far as is consistent with the constitution and liberties of the nation.
All these considerations put together have, I confess, wholly taken off my first surprise; and the same considerations make me hope, that all true friends to the king, and to the public happiness, (which now depends entirely upon the firm establishment of the present Royal Family,) will not let their general suspicion, or their particular bias, have such power over them, as to move them to join with their own enemies, in a point, in which, if they should, by any unforeseen accident, have success, I am confident, they would very heartily, as well as fruitlessly, repent of their own proceedings. When persons who have always shown themselves enemies to liberty, and professors of the principles of slavery; who have ever expressed a hatred of the revolution, and of everything built upon and have ever been the supports of the Popish and Jacobite interest in these nations: when such, I say, put on a zeal for liberty, it is a moral demonstration that it is all a mock show; and that they themselves think quite otherwise of what they oppose, than they would seem to think. If it were really their opinion, that the alteration now proposed, would either help the cause which they have espoused, or be any prejudice to a government which they hate, I am very confident, they would not enter into the opposition of it, with that warmth and heat which they now profess. But they foresee that their hopes must in proportion abate, with those heats and disturbances which alone keep them alive; and for this reason it is, that they now take into their mouths the words and topics which they have ever hitherto ridiculed and exploded in order to keep off the thing which they heartily hate, the settlement of the present government in peace and quiet at home, and in honour and glory abroad.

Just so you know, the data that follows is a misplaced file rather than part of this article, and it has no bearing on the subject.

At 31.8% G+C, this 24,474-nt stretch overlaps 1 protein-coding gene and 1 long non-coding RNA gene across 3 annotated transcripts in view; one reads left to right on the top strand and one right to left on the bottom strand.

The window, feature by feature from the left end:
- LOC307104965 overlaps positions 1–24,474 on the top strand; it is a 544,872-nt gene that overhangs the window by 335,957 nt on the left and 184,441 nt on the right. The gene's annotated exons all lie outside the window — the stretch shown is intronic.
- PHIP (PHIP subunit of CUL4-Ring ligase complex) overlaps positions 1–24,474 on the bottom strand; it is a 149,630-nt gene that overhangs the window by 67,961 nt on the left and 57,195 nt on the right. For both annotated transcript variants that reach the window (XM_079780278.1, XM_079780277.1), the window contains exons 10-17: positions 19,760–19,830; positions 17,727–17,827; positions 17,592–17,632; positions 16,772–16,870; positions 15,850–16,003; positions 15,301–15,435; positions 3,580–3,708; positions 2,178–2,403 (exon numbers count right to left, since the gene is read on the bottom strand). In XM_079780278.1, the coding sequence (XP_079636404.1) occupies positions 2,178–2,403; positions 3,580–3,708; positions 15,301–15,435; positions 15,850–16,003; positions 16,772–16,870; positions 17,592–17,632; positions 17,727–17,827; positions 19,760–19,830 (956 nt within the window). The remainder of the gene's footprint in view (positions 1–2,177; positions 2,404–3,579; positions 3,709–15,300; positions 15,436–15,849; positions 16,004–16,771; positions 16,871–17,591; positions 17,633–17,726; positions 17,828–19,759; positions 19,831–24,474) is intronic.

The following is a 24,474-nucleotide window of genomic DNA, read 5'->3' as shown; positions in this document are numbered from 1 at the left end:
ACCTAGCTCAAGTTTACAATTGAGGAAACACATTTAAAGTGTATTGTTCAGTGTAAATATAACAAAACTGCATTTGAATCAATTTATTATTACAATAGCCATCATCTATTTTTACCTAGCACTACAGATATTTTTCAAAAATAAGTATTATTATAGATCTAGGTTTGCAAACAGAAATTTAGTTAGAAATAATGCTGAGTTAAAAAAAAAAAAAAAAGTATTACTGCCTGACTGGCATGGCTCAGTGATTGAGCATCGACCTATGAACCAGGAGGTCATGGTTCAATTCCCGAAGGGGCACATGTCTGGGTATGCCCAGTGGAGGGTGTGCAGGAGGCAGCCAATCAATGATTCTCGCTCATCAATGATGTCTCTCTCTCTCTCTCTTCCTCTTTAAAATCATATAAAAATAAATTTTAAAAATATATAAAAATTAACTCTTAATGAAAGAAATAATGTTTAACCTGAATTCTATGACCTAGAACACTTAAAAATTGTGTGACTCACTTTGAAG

And this is one very good reason why all who truly wish well to that settlement, should unite in the alteration of that which is the chief, if not the only, thing left to keep up the spirits and designs of its enemies. But if, when it is in our power to put some stop to our present corruptions and distractions, and to establish the glory of our king and the happiness of our country, in a method perfectly consistent with all our rights and liberties, we are guided by the insinuations of those who hate us, and refuse to do it, we must